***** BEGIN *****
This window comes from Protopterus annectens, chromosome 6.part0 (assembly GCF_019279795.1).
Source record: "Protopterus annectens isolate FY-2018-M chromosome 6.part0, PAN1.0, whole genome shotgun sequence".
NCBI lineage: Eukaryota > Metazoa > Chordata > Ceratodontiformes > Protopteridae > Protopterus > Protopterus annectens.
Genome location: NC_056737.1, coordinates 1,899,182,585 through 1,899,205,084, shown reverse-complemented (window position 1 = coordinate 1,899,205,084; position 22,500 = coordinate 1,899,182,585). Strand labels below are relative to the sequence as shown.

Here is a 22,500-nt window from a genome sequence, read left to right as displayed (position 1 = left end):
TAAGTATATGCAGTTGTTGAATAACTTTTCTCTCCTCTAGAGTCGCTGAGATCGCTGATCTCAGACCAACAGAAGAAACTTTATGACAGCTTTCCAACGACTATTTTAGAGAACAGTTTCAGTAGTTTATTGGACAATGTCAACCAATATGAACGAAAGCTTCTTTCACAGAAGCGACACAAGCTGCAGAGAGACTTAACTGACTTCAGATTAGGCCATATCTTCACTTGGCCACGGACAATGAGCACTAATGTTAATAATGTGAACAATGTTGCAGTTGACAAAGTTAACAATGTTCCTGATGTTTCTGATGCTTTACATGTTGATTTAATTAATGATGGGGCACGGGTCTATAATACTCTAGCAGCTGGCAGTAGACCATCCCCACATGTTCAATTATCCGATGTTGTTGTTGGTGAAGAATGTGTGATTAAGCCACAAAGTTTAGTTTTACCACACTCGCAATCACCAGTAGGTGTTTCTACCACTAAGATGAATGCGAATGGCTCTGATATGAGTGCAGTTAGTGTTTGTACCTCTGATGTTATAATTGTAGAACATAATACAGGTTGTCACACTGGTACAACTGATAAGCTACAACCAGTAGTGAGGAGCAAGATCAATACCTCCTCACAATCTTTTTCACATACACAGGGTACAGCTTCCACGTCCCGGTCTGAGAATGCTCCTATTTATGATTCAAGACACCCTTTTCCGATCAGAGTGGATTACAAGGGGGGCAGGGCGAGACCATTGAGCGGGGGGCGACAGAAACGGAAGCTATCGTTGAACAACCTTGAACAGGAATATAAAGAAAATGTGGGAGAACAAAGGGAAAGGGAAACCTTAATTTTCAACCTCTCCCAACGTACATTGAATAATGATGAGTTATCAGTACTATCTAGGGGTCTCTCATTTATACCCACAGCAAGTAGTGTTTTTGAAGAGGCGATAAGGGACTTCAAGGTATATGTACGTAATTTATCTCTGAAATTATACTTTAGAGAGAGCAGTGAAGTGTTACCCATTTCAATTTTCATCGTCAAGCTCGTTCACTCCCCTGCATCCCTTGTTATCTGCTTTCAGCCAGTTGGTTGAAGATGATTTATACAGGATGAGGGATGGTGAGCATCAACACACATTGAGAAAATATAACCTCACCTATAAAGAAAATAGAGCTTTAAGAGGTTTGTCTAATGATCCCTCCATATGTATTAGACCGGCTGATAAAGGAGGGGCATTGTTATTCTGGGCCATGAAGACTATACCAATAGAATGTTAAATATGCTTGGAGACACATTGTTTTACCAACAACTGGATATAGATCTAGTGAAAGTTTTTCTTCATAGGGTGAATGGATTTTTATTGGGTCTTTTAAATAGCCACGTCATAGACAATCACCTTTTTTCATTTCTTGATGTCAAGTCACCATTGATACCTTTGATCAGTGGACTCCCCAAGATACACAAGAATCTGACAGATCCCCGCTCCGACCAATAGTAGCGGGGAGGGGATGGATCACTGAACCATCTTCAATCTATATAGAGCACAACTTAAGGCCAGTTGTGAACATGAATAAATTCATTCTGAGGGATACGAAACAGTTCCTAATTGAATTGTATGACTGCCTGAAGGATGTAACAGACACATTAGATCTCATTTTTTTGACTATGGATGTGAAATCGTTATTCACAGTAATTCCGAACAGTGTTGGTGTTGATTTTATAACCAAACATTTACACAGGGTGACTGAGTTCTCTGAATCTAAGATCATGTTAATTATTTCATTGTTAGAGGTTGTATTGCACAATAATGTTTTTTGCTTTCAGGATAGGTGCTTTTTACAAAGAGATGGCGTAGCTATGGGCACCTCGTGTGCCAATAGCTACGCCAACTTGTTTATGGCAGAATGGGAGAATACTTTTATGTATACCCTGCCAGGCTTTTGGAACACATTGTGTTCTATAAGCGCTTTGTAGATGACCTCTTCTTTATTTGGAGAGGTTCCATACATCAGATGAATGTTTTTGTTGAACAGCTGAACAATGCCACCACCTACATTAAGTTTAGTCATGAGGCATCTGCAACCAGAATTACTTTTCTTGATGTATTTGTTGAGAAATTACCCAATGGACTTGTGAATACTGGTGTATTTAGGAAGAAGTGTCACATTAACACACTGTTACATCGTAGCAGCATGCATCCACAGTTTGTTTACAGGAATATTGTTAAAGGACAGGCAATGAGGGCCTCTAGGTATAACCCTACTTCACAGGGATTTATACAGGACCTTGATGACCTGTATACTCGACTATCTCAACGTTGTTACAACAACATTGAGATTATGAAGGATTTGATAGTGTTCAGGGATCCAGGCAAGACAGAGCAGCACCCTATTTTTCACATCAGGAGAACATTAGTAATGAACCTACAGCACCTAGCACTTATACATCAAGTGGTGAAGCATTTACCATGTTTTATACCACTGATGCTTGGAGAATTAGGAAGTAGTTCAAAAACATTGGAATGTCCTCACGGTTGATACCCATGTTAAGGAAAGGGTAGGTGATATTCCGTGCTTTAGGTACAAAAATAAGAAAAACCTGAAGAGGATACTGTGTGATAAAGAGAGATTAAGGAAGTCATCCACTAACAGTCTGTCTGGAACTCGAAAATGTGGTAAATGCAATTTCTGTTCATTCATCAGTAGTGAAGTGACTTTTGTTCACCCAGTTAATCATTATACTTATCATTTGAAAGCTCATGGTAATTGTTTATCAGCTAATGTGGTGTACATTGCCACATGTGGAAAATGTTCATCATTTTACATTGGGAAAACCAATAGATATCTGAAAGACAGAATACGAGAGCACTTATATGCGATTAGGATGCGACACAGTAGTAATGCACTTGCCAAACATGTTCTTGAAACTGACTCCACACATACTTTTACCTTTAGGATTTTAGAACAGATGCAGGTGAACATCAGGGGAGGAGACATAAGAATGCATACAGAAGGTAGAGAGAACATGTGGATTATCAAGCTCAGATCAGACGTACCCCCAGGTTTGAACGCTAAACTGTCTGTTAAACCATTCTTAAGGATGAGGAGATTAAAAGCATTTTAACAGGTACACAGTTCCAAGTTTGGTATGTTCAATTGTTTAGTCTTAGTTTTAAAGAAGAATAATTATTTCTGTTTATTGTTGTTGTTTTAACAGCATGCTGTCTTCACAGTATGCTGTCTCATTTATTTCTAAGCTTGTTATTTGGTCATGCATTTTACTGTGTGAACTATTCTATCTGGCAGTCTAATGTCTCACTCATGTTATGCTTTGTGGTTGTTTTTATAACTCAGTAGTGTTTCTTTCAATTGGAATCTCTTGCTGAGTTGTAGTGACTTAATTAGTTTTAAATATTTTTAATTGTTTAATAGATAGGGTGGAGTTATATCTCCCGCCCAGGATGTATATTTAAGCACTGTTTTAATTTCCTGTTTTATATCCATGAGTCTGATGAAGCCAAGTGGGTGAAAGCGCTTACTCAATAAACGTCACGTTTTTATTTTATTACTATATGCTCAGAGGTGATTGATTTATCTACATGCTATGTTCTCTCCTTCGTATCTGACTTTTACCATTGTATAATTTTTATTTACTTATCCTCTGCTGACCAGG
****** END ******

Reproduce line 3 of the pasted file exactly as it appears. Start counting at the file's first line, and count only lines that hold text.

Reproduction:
NCBI lineage: Eukaryota > Metazoa > Chordata > Ceratodontiformes > Protopteridae > Protopterus > Protopterus annectens.